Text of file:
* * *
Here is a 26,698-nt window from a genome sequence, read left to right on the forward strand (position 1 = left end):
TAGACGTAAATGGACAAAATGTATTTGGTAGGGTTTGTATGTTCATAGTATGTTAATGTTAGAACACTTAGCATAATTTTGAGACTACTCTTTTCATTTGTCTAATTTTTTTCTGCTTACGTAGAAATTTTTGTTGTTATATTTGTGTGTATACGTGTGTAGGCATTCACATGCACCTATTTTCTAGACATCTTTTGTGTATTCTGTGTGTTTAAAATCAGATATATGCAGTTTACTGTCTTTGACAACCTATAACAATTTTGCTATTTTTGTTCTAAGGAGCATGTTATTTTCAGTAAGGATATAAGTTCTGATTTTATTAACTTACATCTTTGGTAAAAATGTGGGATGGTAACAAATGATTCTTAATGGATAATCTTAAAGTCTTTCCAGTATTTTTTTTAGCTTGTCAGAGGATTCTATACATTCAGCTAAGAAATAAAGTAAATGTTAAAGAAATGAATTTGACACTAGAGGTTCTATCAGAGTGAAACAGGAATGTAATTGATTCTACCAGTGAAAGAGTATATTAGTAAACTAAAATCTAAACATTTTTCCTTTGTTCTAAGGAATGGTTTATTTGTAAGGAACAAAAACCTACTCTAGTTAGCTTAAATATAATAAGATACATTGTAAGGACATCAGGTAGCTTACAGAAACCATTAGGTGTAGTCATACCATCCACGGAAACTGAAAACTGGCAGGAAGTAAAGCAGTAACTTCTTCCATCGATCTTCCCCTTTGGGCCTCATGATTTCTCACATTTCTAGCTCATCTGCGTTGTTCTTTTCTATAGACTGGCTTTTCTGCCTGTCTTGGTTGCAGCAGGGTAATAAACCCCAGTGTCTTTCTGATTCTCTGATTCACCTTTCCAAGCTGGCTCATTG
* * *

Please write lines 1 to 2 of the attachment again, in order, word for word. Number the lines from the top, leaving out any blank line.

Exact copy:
Here is a 26,698-nt window from a genome sequence, read left to right on the forward strand (position 1 = left end):
TAGACGTAAATGGACAAAATGTATTTGGTAGGGTTTGTATGTTCATAGTATGTTAATGTTAGAACACTTAGCATAATTTTGAGACTACTCTTTTCATTTGTCTAATTTTTTTCTGCTTACGTAGAAATTTTTGTTGTTATATTTGTGTGTATACGTGTGTAGGCATTCACATGCACCTATTTTCTAGACATCTTTTGTGTATTCTGTGTGTTTAAAATCAGATATATGCAGTTTACTGTCTTTGACAACCTATAACAATTTTGCTATTTTTGTTCTAAGGAGCATGTTATTTTCAGTAAGGATATAAGTTCTGATTTTATTAACTTACATCTTTGGTAAAAATGTGGGATGGTAACAAATGATTCTTAATGGATAATCTTAAAGTCTTTCCAGTATTTTTTTTAGCTTGTCAGAGGATTCTATACATTCAGCTAAGAAATAAAGTAAATGTTAAAGAAATGAATTTGACACTAGAGGTTCTATCAGAGTGAAACAGGAATGTAATTGATTCTACCAGTGAAAGAGTATATTAGTAAACTAAAATCTAAACATTTTTCCTTTGTTCTAAGGAATGGTTTATTTGTAAGGAACAAAAACCTACTCTAGTTAGCTTAAATATAATAAGATACATTGTAAGGACATCAGGTAGCTTACAGAAACCATTAGGTGTAGTCATACCATCCACGGAAACTGAAAACTGGCAGGAAGTAAAGCAGTAACTTCTTCCATCGATCTTCCCCTTTGGGCCTCATGATTTCTCACATTTCTAGCTCATCTGCGTTGTTCTTTTCTATAGACTGGCTTTTCTGCCTGTCTTGGTTGCAGCAGGGTAATAAACCCCAGTGTCTTTCTGATTCTCTGATTCACCTTTCCAAGCTGGCTCATTG